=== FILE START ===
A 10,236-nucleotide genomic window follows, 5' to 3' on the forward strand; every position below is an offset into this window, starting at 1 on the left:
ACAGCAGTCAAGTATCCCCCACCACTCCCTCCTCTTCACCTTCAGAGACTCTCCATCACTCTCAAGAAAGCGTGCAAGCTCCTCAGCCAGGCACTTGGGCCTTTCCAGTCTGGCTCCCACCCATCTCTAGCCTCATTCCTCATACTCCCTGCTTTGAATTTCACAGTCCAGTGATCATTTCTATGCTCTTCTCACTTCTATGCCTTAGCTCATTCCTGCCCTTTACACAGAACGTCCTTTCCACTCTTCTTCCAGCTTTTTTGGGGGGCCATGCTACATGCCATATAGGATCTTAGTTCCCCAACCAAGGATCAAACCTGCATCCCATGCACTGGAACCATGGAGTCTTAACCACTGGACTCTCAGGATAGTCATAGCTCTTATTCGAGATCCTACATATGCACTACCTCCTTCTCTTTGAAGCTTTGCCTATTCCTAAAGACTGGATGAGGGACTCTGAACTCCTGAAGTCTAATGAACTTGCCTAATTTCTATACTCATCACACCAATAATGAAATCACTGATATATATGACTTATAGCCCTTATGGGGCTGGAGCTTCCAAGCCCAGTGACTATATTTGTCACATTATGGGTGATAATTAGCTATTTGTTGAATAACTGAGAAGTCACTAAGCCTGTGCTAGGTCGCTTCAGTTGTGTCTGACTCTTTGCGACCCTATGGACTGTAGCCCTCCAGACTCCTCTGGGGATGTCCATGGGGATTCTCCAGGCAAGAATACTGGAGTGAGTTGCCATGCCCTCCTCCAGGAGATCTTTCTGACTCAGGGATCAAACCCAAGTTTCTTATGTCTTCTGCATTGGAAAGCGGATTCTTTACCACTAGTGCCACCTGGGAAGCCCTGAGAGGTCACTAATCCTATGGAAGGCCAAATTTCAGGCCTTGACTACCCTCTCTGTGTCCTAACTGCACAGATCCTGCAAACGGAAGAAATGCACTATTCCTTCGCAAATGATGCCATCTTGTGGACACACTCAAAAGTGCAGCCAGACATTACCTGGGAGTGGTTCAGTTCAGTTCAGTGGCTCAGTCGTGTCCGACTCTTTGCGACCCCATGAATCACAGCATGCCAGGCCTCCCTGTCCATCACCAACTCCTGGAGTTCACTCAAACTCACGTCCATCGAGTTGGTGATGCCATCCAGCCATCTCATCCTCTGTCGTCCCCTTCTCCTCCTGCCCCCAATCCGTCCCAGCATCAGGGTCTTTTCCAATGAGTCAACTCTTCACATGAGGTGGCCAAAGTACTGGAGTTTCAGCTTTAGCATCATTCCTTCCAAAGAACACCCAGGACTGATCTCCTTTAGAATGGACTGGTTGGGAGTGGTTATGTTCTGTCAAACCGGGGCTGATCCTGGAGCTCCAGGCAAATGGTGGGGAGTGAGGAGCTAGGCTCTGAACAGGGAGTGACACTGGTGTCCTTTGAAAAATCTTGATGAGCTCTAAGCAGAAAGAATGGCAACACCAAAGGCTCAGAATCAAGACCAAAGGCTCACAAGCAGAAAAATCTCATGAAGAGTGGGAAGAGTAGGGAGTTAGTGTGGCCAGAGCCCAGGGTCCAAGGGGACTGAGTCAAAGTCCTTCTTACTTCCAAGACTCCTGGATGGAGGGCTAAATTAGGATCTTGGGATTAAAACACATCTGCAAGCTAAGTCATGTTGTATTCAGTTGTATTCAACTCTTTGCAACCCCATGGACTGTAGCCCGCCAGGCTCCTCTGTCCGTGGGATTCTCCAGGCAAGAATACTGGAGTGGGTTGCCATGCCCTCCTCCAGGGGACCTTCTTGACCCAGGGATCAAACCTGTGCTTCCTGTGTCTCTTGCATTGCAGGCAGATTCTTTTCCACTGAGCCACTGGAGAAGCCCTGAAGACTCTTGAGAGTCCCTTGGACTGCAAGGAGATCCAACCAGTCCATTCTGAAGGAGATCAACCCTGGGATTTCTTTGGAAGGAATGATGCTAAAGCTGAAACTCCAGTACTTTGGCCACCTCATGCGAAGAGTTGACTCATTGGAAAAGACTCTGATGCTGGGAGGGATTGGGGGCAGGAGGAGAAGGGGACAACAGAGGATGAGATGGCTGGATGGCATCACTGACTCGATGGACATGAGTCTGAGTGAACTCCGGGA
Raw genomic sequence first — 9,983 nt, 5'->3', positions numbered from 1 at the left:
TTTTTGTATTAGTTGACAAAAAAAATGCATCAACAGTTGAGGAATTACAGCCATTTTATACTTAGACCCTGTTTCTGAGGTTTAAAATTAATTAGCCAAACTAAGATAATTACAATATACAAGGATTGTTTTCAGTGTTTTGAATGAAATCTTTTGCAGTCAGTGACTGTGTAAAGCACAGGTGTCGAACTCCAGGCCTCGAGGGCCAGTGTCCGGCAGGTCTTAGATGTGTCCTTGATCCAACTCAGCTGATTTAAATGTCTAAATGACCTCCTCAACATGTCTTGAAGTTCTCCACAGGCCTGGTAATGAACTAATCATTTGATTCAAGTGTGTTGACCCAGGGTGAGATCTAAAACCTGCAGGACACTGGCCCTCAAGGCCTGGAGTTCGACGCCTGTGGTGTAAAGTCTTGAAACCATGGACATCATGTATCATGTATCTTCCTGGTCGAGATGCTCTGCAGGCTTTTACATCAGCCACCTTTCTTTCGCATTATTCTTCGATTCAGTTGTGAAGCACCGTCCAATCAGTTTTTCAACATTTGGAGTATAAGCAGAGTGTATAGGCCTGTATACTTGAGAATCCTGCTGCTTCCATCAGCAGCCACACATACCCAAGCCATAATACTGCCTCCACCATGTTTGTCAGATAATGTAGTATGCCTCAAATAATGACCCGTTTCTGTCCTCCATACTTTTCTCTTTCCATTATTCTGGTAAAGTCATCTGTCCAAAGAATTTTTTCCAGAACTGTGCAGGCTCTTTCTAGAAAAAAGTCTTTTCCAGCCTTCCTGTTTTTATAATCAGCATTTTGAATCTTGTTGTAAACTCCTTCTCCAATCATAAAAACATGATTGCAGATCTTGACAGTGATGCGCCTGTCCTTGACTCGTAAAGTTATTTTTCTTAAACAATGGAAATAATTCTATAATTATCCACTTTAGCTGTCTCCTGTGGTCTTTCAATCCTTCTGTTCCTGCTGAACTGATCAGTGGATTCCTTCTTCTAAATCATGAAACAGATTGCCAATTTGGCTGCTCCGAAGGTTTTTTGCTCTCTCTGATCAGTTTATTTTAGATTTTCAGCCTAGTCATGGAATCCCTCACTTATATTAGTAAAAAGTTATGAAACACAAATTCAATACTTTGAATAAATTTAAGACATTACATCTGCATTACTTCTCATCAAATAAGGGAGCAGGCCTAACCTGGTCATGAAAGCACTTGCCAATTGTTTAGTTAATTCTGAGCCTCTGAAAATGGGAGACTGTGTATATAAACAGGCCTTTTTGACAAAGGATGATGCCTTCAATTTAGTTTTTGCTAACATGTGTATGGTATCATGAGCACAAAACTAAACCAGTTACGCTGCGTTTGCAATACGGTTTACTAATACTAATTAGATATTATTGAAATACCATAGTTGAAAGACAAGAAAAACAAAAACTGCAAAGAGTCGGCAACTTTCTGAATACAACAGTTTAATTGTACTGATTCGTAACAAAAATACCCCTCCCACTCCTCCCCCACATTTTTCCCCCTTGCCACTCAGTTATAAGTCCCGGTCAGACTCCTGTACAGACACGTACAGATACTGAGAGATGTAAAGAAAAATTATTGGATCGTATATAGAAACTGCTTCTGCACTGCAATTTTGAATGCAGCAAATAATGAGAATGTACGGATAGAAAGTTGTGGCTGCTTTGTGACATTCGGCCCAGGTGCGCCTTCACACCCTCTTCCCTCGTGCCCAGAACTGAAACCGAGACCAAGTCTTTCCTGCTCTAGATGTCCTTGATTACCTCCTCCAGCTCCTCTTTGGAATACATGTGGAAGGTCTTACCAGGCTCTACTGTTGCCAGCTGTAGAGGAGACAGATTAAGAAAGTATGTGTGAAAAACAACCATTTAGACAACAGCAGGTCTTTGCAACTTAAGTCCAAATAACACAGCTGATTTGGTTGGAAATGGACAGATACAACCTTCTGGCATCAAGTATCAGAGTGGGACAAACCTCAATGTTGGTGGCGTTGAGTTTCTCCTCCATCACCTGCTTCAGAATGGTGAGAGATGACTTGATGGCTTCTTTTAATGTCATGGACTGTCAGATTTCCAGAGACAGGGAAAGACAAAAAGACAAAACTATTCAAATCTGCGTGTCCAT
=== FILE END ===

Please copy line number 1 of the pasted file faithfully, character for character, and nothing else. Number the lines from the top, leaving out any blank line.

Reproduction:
A 10,236-nucleotide genomic window follows, 5' to 3' on the forward strand; every position below is an offset into this window, starting at 1 on the left: